Figure 1. Vision with astigmatism.
Astigmatism is where you have an asymmetric curvature of the cornea or lens of the eye which are normally curved equally in all directions. This causes distortion of light as it focusses onto the retina at the back of your eye preventing a sharp picture from forming (Figure 1). When you have cataract surgery there is an opportunity to treat the astigmatism. If the curvature problem is of the lens, it is corrected by removal and replacement with a non-astigmatic intraocular lens (IOL) that is implanted during cataract surgery. If it is of the cornea, either the cornea is relaxed with an incision or a special IOL that counteracts the astigmatism is implanted. Your astigmatism may come with other refractive errors like long or short sightedness that also need to be addressed during the surgery.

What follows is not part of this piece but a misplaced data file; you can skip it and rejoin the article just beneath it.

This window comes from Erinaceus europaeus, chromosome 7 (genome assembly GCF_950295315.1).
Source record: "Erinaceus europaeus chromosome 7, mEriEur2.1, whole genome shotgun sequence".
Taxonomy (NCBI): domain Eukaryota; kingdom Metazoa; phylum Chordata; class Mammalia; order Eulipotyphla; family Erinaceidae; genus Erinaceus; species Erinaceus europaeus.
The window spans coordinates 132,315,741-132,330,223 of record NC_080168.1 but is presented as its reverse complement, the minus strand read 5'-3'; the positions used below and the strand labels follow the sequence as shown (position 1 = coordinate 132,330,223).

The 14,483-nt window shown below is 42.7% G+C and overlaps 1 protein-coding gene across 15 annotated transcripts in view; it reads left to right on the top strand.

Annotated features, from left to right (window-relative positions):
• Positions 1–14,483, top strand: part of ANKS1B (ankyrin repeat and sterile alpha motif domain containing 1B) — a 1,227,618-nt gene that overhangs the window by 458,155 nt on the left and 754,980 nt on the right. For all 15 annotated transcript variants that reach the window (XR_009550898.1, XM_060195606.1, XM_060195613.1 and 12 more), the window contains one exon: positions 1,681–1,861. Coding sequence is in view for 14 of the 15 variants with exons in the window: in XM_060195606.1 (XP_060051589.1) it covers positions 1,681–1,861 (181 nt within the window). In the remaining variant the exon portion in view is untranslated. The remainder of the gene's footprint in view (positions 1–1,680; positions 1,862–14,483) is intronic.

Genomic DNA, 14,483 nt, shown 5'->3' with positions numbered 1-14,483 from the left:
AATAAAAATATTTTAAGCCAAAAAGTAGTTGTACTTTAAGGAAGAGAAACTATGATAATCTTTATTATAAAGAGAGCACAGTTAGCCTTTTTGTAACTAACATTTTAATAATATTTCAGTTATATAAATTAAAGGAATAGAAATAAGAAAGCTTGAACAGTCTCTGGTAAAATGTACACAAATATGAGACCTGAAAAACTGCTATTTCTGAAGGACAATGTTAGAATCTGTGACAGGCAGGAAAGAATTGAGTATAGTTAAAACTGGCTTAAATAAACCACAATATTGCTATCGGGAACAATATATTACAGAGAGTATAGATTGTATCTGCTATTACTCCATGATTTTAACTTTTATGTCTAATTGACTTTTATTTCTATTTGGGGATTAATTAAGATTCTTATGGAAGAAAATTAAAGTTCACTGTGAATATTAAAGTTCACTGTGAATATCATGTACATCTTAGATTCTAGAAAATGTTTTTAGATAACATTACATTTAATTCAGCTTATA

It is worth treating astigmatism surgically if you wish to become either free of spectacles for distance, or only need thin spectacles for distance. Most cataract surgery does not treat astigmatism and you are left with blurry vision or areas of distorted vision, eyestrain, headaches, squinting to try to see clearly, or eye discomfort; unless you wear spectacles. You can still have an IOL implanted on top of the original to correct it if you want to see well without glasses (Figure 2). If you have these symptoms you should book an appointment at Edgbaston Eye Consultants to see one of our consultants, who will give you a complete eye examination, determine what is causing your symptoms and offer a suitable treatment.
Figure 2. Intraocular lens implant to treat astigmatism after standard cataract surgery.